Other exciting times is that by sheer luck and crazy timing, my Vancouver friend Brian was at the Khmer Rouge genocide museum at the same time as me and spotted me there
. What are the chances?! We hung out for the rest of the afternoon with his new friends he met at his guesthouse. Then, we headed back to my guesthouse because there was a rooftop bar and because I didn't want to walk alone at night (aren't you proud of me guys??!!). On the way, he gets the great idea to check into these very odd, flashy bars/clubs. The sex industry is really overt here. It is not uncommon to see older Western men with very young, pretty girls. We literally walk into a bar called 'Secret Bar' and are met with a sight I've never seen. Lined up on the wall, all sitting on high bar chairs are dressed up, young girls....waiting. Holy sh**! Did we turn and leave immediately? Nope, we didn't. We had a beer and waited to see what would happen. We were not disappointed when 3 older, skeezy Western men walk in. Immediately, one of the guys walks up to a girl and grabs here arms and then pushes up her skirt a bit. Yep, you read right. Talk about major creeps. A first hand look at the underbelly, except this was the high end, clean belly of the industry.
Speaking of clean bellys, turns out that I met friends on the bus and bus station. I know, I know, shocked. Three Aussie girls. I proposed we share a tuk-tuk and look for a guesthouse together. They proposed we split a room. So, here I am, typing this in a room with three new strangers, one of which I get to share a bed. lol. One thing that is predicatable is the unpredictability of everything. Did I envision myself meeting a band of gals and then sharing a room? Nope. But, $5 sure sounds better than $20. Phnom Penh is a bit more pricey than the other towns. A single room for example typically runs $15...for very basic. Ah, good times.
The genocide museum was exactly as you'd suspect, although, I think because I had prepared myself mentally, it was not as devastating as I had feared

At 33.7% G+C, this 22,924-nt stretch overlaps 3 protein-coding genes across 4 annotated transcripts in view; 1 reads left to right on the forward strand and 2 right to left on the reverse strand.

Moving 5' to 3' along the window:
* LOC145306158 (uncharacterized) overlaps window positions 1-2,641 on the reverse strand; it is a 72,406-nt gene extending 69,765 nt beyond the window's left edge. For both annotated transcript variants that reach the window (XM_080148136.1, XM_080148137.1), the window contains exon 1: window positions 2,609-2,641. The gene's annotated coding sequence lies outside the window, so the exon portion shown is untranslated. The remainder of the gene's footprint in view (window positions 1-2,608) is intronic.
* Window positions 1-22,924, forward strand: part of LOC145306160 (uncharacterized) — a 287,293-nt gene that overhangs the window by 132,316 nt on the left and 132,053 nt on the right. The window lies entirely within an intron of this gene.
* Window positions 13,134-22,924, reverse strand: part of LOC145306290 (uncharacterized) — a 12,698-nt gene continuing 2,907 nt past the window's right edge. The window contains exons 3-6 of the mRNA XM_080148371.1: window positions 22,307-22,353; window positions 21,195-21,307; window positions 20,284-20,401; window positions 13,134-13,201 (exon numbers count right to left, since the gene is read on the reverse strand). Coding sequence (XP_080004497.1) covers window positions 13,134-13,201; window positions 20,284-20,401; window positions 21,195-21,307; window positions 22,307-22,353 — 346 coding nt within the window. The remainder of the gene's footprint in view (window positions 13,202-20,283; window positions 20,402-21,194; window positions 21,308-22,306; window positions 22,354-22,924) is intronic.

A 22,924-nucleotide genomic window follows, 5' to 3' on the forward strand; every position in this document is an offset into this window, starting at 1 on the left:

. The pictures are obviously very disturbing. Staring too long at the portraits (every person brought to this location which was a high school, was photographed) is difficult as the eyes seem to stare right back at you, hauntingly. What was more impactful was the story that our tuk-tuk driver told us over dinner. He took us to a cheap place to eat and he ate with us. I asked him whether he had visited the museum himself and if his family had been affected by the Khmer Rouge. He said, "Of course". His grandfather took too much rice to feed his family and the Khmer Rouge took him to his house where they took a palm frond and repeatedly sliced his throat until he died, in front of his wife. Then, their children (this guys' father) were cooks for the Khmer Rouge, serving a purpose so they wouldn't die as well. Now that is some good dinner conversation let me tell you. Whew. Just crazy. And now, the Cambodians really have no idea who and how people were involved in the Khmer Rouge. Participants either vanished into the jungle or removed their garb and assimilated back into the culture. It's not like there were many people left alive that would remember who was who. Very disturbing.
Tomorrow the killing fields and a departure for my new friends...and who knows what else?!
Today was an early bus trip into the capital city of Phnom Penh. Hello city life. My oh my. Talk about bustling life. We think of New York City as being so busy and hectic, but I think those people coming from cities such as these would find New York City slightly too organized and boring. I mean, where is the excitement when you actually have traffic lights and regulations? It seems odd that a city call actually function without any road rules. However, I do have to say that I was in a tuk-tuk today and we were hit by a Camry in an intersection...tried to jack-knife us. It was not really a big accident, really no damage, but still, when you're in an open air trike and you see a full size car literally hitting you...it's odd. Yea, exciting times.